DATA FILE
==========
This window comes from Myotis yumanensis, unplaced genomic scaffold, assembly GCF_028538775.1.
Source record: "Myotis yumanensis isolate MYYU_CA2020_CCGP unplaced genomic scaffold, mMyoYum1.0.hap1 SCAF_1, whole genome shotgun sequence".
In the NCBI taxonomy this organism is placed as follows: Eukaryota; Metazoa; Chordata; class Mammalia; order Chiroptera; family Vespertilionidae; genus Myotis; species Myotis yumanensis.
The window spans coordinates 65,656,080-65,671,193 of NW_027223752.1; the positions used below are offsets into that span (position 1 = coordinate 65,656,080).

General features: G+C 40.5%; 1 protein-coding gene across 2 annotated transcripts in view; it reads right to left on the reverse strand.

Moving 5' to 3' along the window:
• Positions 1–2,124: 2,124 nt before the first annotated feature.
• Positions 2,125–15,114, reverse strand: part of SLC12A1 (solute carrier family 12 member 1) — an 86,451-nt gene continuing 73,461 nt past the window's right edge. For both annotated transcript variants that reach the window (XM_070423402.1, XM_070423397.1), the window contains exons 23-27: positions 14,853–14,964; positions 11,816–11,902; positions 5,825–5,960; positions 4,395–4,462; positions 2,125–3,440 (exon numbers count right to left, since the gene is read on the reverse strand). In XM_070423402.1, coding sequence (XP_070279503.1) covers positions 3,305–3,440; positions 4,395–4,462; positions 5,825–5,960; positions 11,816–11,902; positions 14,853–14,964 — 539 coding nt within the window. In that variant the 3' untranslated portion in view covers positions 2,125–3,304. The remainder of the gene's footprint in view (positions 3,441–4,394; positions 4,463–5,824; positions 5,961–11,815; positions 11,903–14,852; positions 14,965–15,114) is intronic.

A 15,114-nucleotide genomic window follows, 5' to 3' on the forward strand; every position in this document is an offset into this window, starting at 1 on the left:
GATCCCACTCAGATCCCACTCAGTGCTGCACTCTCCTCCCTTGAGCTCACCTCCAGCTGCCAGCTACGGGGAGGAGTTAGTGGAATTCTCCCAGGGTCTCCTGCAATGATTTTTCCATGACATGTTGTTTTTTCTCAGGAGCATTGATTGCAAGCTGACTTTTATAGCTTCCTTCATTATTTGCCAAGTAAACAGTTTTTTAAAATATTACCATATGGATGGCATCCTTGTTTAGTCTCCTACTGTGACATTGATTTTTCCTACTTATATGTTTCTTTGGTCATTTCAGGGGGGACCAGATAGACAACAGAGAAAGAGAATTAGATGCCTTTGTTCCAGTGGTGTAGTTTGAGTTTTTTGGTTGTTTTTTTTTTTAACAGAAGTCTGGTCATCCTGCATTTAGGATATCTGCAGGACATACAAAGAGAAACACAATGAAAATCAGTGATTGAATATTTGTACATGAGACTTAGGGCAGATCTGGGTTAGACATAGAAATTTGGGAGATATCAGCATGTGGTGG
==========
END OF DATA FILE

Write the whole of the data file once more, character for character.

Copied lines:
This window comes from Myotis yumanensis, unplaced genomic scaffold, assembly GCF_028538775.1.
Source record: "Myotis yumanensis isolate MYYU_CA2020_CCGP unplaced genomic scaffold, mMyoYum1.0.hap1 SCAF_1, whole genome shotgun sequence".
In the NCBI taxonomy this organism is placed as follows: Eukaryota; Metazoa; Chordata; class Mammalia; order Chiroptera; family Vespertilionidae; genus Myotis; species Myotis yumanensis.
The window spans coordinates 65,656,080-65,671,193 of NW_027223752.1; the positions used below are offsets into that span (position 1 = coordinate 65,656,080).

General features: G+C 40.5%; 1 protein-coding gene across 2 annotated transcripts in view; it reads right to left on the reverse strand.

Moving 5' to 3' along the window:
• Positions 1–2,124: 2,124 nt before the first annotated feature.
• Positions 2,125–15,114, reverse strand: part of SLC12A1 (solute carrier family 12 member 1) — an 86,451-nt gene continuing 73,461 nt past the window's right edge. For both annotated transcript variants that reach the window (XM_070423402.1, XM_070423397.1), the window contains exons 23-27: positions 14,853–14,964; positions 11,816–11,902; positions 5,825–5,960; positions 4,395–4,462; positions 2,125–3,440 (exon numbers count right to left, since the gene is read on the reverse strand). In XM_070423402.1, coding sequence (XP_070279503.1) covers positions 3,305–3,440; positions 4,395–4,462; positions 5,825–5,960; positions 11,816–11,902; positions 14,853–14,964 — 539 coding nt within the window. In that variant the 3' untranslated portion in view covers positions 2,125–3,304. The remainder of the gene's footprint in view (positions 3,441–4,394; positions 4,463–5,824; positions 5,961–11,815; positions 11,903–14,852; positions 14,965–15,114) is intronic.

A 15,114-nucleotide genomic window follows, 5' to 3' on the forward strand; every position in this document is an offset into this window, starting at 1 on the left:
GATCCCACTCAGATCCCACTCAGTGCTGCACTCTCCTCCCTTGAGCTCACCTCCAGCTGCCAGCTACGGGGAGGAGTTAGTGGAATTCTCCCAGGGTCTCCTGCAATGATTTTTCCATGACATGTTGTTTTTTCTCAGGAGCATTGATTGCAAGCTGACTTTTATAGCTTCCTTCATTATTTGCCAAGTAAACAGTTTTTTAAAATATTACCATATGGATGGCATCCTTGTTTAGTCTCCTACTGTGACATTGATTTTTCCTACTTATATGTTTCTTTGGTCATTTCAGGGGGGACCAGATAGACAACAGAGAAAGAGAATTAGATGCCTTTGTTCCAGTGGTGTAGTTTGAGTTTTTTGGTTGTTTTTTTTTTTAACAGAAGTCTGGTCATCCTGCATTTAGGATATCTGCAGGACATACAAAGAGAAACACAATGAAAATCAGTGATTGAATATTTGTACATGAGACTTAGGGCAGATCTGGGTTAGACATAGAAATTTGGGAGATATCAGCATGTGGTGG